I’ve got Muscle Up and Dumping Iron, which were *very* easy to read, as a somewhat-educated layman. I.e., college education in engineering, some interest in the sciences. So I think you’ve hit a great balance in your writing with them.

            I say you write your articles here as deeply technical as you like, to satisfy your own interests. Don’t spend too much extra time explaining basics for readers less versed than you, and see if it has an effect on your readership, maybe.

            How much of the store to give away, or just free samples…that must be a tough call to make.

            The Patreon thing is new to me, I’ll look into it. Or I could just buy more copies of your books.

          • P. D. Mangan says:

            Regarding Dumping Iron and Muscle Up, by the time I wrote them I’d figured out a thing or two about writing. People complained that Stop the Clock was too technical. When I went back and looked at my previous supplements book (my 2nd book) I was disappointed and hence decided to write an all-new version.

            Regarding Patreon, I really hate asking for money and do it reluctantly. however, lots of others are doing it and in fact basing their careers on it, like Rhonda Patrick. Dr. Jordan Peterson of U Toronto is another and he’s currently pulling in nearly $60,000 a month on Patreon. I’m not in his league but I will compare myself to Patrick.

  5. Ole says:

    Well, Shawn is certainly rouge, to say the least….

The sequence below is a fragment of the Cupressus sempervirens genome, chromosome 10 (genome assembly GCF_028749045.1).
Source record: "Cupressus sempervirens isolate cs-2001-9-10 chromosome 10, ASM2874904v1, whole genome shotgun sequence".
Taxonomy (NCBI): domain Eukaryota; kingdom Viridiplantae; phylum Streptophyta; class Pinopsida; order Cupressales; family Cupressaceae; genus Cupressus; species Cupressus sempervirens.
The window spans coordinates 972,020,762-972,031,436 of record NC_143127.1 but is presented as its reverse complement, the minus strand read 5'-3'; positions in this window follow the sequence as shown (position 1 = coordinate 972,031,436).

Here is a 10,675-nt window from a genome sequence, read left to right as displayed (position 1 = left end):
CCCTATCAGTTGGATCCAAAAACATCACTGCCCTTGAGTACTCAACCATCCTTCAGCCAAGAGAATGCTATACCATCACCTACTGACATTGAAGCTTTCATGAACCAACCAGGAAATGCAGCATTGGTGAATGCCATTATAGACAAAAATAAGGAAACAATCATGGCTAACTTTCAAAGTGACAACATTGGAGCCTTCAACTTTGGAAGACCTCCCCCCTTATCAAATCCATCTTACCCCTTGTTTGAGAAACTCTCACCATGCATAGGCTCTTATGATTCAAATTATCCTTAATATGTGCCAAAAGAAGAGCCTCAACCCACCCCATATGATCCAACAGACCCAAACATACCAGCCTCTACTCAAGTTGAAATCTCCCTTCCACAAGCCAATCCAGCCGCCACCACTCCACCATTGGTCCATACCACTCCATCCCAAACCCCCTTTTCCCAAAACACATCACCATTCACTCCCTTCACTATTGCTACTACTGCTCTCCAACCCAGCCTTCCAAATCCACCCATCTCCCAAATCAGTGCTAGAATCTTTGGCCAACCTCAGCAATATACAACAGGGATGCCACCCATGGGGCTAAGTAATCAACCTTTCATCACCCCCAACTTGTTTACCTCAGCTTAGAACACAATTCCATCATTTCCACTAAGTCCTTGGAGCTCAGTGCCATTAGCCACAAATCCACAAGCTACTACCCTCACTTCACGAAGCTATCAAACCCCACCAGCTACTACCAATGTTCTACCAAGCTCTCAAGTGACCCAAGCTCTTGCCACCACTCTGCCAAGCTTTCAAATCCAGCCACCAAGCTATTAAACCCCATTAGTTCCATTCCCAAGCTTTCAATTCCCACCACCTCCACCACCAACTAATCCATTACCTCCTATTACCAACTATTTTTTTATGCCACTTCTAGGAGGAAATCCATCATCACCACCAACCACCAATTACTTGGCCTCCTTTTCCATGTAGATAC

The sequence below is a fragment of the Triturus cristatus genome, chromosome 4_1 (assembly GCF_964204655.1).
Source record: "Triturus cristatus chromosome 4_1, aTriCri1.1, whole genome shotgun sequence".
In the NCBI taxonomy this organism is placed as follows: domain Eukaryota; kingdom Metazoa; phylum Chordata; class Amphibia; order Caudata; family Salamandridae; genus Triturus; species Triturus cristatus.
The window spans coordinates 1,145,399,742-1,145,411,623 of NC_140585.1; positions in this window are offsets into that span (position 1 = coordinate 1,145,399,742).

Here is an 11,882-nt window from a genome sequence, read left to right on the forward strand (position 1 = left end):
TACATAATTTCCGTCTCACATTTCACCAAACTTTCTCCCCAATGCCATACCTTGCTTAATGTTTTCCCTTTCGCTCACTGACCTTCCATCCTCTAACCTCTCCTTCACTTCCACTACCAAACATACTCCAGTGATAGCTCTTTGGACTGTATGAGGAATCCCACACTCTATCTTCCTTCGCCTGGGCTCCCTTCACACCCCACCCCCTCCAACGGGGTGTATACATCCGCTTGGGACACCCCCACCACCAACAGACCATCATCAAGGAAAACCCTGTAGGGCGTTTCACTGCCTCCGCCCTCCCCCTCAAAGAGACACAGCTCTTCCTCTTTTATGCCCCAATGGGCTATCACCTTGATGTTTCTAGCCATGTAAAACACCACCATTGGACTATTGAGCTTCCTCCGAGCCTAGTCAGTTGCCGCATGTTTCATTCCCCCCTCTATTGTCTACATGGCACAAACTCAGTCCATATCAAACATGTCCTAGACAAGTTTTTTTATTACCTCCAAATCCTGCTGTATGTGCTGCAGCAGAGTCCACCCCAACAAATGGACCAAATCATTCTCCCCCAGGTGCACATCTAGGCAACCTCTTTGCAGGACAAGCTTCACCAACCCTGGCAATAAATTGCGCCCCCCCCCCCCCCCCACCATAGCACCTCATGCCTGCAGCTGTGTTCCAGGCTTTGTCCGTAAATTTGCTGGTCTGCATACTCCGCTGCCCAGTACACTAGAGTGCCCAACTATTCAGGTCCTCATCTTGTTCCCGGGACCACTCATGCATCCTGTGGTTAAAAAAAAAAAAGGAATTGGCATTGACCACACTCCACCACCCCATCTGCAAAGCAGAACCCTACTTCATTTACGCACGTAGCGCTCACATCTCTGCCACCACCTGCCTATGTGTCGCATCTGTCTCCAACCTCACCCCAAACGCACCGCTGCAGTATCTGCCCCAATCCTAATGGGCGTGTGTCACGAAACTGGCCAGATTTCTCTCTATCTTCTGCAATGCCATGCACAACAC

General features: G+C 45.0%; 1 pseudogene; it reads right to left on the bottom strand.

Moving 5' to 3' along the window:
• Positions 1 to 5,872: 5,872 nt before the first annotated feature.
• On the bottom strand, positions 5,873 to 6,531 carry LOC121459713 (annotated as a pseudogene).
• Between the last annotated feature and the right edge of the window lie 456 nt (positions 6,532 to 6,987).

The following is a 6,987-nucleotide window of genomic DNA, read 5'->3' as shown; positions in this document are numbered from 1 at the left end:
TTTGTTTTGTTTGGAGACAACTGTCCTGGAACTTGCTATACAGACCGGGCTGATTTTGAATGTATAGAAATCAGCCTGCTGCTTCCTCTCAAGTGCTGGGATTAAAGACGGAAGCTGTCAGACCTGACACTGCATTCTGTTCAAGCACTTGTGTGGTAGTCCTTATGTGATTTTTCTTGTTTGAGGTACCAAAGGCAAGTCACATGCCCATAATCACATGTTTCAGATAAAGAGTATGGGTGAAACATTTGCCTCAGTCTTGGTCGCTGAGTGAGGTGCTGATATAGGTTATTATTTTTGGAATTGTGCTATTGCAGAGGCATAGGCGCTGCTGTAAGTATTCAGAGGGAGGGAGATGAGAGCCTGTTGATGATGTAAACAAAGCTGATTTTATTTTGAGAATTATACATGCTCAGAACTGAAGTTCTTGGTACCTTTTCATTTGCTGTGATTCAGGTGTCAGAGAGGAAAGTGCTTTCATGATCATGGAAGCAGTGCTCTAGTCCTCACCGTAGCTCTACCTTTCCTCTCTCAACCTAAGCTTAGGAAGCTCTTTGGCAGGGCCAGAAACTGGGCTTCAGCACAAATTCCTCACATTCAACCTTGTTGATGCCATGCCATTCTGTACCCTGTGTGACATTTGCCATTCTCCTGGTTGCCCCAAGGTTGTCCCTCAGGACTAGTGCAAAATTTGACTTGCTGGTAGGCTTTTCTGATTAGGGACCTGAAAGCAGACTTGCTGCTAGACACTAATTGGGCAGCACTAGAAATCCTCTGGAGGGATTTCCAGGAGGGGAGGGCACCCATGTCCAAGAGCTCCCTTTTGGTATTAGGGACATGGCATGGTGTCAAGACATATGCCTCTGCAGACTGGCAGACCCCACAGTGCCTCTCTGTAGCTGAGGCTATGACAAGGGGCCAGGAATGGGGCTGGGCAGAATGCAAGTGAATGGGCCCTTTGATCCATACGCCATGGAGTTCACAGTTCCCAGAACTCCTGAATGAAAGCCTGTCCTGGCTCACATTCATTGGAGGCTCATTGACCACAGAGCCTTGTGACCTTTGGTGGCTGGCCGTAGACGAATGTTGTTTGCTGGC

But he might actually be onto something here….. Perhaps these hormetic compounds in vegetables are not really that good for us at all. At least not through supplemental megadosing. But again, thats the nature of hormetic compounds. It is the dose that makes the poison:

  6. Bill says:

    Hey PD, you are doing a great job with Rogue Health…Intelligent, clear information is your strong suit ! So much stuff I have learned here…And for that my thanks…

    And just to confirm it, today I read this report on HIIT

    It confirms what you have been saying even since you started.. with Rogue Health,…….But years later.
    Keep doing what you do so well mate… It’s great service to us older men…And yesI have all 4 of your books here on the shelf…

  7. Gail says:

    I am only half way through the video, but I had to pause it to say that I feel like I’m watching one man who is 50 and one man who is 40 — not 60+ and 50! You’re both testaments to good health! (And thus to your diets…)

    This is the first I’ve heard about the zero carb diet and am excited to start research on the topic. I am a meat lover and mostly low carb eater so I’m very curious to find out more. When invited to someone’s house for dinner and asked “is meat okay with you?” I say “are you kidding, I could eat meat 3 times a day, every day!” And I mean it 🙂